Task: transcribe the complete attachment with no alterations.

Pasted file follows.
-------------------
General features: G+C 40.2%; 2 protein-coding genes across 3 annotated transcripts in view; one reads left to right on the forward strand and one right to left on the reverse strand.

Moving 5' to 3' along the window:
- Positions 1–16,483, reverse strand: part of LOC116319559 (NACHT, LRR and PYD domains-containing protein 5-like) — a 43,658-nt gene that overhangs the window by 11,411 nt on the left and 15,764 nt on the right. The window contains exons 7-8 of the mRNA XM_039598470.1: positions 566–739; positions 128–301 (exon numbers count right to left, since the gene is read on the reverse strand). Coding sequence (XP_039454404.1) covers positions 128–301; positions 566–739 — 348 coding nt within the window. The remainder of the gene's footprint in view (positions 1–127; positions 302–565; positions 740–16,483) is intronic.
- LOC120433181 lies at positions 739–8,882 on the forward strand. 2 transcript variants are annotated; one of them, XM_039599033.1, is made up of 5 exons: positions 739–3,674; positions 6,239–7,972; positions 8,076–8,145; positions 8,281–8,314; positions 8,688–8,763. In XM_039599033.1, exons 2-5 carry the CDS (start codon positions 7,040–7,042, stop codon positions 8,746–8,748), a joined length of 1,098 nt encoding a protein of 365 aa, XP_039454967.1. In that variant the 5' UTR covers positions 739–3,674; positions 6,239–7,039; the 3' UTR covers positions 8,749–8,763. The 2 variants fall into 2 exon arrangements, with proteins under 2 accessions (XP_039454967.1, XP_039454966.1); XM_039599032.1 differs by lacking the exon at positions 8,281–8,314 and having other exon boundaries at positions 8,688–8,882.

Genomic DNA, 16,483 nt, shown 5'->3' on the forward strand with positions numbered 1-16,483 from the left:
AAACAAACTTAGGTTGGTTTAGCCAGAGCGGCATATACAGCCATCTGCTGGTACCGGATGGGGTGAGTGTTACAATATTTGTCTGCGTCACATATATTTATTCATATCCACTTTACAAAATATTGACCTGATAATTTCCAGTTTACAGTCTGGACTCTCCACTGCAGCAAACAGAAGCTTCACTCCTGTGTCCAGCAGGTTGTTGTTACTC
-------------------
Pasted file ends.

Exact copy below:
General features: G+C 40.2%; 2 protein-coding genes across 3 annotated transcripts in view; one reads left to right on the forward strand and one right to left on the reverse strand.

Moving 5' to 3' along the window:
- Positions 1–16,483, reverse strand: part of LOC116319559 (NACHT, LRR and PYD domains-containing protein 5-like) — a 43,658-nt gene that overhangs the window by 11,411 nt on the left and 15,764 nt on the right. The window contains exons 7-8 of the mRNA XM_039598470.1: positions 566–739; positions 128–301 (exon numbers count right to left, since the gene is read on the reverse strand). Coding sequence (XP_039454404.1) covers positions 128–301; positions 566–739 — 348 coding nt within the window. The remainder of the gene's footprint in view (positions 1–127; positions 302–565; positions 740–16,483) is intronic.
- LOC120433181 lies at positions 739–8,882 on the forward strand. 2 transcript variants are annotated; one of them, XM_039599033.1, is made up of 5 exons: positions 739–3,674; positions 6,239–7,972; positions 8,076–8,145; positions 8,281–8,314; positions 8,688–8,763. In XM_039599033.1, exons 2-5 carry the CDS (start codon positions 7,040–7,042, stop codon positions 8,746–8,748), a joined length of 1,098 nt encoding a protein of 365 aa, XP_039454967.1. In that variant the 5' UTR covers positions 739–3,674; positions 6,239–7,039; the 3' UTR covers positions 8,749–8,763. The 2 variants fall into 2 exon arrangements, with proteins under 2 accessions (XP_039454967.1, XP_039454966.1); XM_039599032.1 differs by lacking the exon at positions 8,281–8,314 and having other exon boundaries at positions 8,688–8,882.

Genomic DNA, 16,483 nt, shown 5'->3' on the forward strand with positions numbered 1-16,483 from the left:
AAACAAACTTAGGTTGGTTTAGCCAGAGCGGCATATACAGCCATCTGCTGGTACCGGATGGGGTGAGTGTTACAATATTTGTCTGCGTCACATATATTTATTCATATCCACTTTACAAAATATTGACCTGATAATTTCCAGTTTACAGTCTGGACTCTCCACTGCAGCAAACAGAAGCTTCACTCCTGTGTCCAGCAGGTTGTTGTTACTC